As the weather gets colder, some plants need more protection than others, especially plants in containers. Here are our tips on protecting container plants from the cold this winter.
Why container plants need winter protection
Plants in containers are more at risk in cold weather than other plants. Their roots are not as well insulated as they would be if they were planted in the ground, and wet compost can freeze during icy weather, killing plant roots. Since water expands when it freezes, frozen waterlogged compost can also damage or even break containers. So it’s important to give your container plants some protection when the temperature drops.
Protecting container plants in winter
When protecting potted plants in winter, the aim is to provide extra insulation for the roots, stop the soil getting waterlogged, and give added protection for any frost-tender or tropical plants.
- If possible, move frost-tender plants inside, into a greenhouse or conservatory if you have one. A sunny windowsill also works well for small pots.
- Wrap outdoor containers in bubble wrap or horticultural fleece to insulate them. If you don’t have any old bubble wrap to spare, you could re-use old plastic bags filled with shredded paper or straw. Or, if your pots are small, bury them up to their rims in the ground.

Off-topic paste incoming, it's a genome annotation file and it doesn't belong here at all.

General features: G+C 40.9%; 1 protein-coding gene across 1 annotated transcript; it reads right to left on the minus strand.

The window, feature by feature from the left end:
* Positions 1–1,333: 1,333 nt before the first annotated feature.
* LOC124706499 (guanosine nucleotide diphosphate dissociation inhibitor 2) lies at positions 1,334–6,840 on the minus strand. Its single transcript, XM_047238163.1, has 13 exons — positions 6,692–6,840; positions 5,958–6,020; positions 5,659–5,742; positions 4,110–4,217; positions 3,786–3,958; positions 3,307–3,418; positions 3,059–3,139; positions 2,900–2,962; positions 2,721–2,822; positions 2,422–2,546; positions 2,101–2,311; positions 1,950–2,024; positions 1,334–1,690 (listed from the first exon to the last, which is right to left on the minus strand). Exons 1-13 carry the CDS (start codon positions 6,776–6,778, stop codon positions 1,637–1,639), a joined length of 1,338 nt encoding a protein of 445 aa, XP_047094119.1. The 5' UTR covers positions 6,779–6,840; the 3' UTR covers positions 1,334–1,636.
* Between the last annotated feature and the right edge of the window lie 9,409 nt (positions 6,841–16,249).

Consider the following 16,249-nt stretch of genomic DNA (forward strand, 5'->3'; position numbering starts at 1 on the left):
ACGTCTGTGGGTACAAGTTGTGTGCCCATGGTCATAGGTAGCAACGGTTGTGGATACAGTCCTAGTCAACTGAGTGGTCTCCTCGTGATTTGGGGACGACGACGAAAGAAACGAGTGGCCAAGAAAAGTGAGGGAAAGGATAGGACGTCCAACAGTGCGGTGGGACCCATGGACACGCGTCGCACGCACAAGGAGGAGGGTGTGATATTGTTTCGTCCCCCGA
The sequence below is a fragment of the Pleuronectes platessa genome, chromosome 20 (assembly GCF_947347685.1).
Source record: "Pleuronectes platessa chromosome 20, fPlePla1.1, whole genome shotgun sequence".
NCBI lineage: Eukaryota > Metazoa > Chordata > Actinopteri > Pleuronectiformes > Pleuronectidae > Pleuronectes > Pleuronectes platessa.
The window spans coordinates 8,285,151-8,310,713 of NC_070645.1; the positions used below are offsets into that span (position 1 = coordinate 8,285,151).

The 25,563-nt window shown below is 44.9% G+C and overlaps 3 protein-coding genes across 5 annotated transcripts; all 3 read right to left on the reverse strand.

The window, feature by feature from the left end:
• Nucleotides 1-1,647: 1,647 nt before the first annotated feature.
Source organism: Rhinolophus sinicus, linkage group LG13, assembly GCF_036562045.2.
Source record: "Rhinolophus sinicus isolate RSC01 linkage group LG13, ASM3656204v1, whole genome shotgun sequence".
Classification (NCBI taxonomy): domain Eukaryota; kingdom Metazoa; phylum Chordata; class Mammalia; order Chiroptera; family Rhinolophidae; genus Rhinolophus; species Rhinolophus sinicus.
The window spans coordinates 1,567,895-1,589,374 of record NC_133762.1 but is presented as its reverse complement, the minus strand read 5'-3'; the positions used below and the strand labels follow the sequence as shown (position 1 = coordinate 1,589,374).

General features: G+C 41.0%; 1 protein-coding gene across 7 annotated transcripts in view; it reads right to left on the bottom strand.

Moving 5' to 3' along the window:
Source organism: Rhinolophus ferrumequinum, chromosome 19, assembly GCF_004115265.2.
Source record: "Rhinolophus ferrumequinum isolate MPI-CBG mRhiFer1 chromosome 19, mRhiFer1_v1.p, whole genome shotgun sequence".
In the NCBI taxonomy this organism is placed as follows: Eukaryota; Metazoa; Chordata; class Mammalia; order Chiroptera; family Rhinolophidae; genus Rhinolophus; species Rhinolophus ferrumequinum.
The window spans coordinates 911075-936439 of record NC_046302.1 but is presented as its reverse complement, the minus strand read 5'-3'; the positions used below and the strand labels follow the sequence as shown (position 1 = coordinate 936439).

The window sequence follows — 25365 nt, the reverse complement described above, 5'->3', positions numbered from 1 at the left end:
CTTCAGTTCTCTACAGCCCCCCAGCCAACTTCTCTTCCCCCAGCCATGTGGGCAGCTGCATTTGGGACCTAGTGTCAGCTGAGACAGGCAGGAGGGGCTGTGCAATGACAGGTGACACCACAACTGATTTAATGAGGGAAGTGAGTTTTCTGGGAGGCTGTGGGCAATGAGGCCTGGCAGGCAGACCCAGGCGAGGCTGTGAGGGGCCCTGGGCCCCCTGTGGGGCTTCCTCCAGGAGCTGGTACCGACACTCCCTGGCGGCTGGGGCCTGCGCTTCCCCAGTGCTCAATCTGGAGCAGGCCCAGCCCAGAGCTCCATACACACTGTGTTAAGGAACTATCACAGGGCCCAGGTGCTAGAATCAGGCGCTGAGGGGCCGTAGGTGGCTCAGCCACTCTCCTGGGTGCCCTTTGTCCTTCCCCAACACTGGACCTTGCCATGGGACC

- Move pots against a sheltered house wall which will provide some warmth, and group them together so that they provide insulation for each other
- To improve drainage and reduce the risk of waterlogged compost, put pots up on pot feet.
- Drape horticultural fleece over tender plants during cold snaps, but remember to remove this during the day to let air circulate and stop the build-up of fungal diseases.
Frost-resistant and frost-proof containers
For a pot to be frost-proof, it needs to be water-resistant. Plastic and fibreglass pots are frost-proof, as are many glazed ceramic pots. Unglazed terracotta pots have a porous structure that allows the pot walls to absorb water. This works well in summer, as excess water can seep out and the soil can breathe. In a frost, however, water absorbed into the pot walls can freeze and expand, causing the pot to flake or even crack.
Always check the frost rating on a pot before you buy it. Pots marked as ‘frost-resistant’ are tougher than those with no rating, but may still crack or flake in a hard frost, whereas frost-proof pots should survive.
Of course, it’s always essential to choose pots with good drainage holes, as no matter how frost-proof your pot, it will still crack if it’s filled with waterlogged compost that freezes solid and expands.
We know how important your plants are to you, so visit our garden centre to find everything you need to protect your containers from the cold this winter.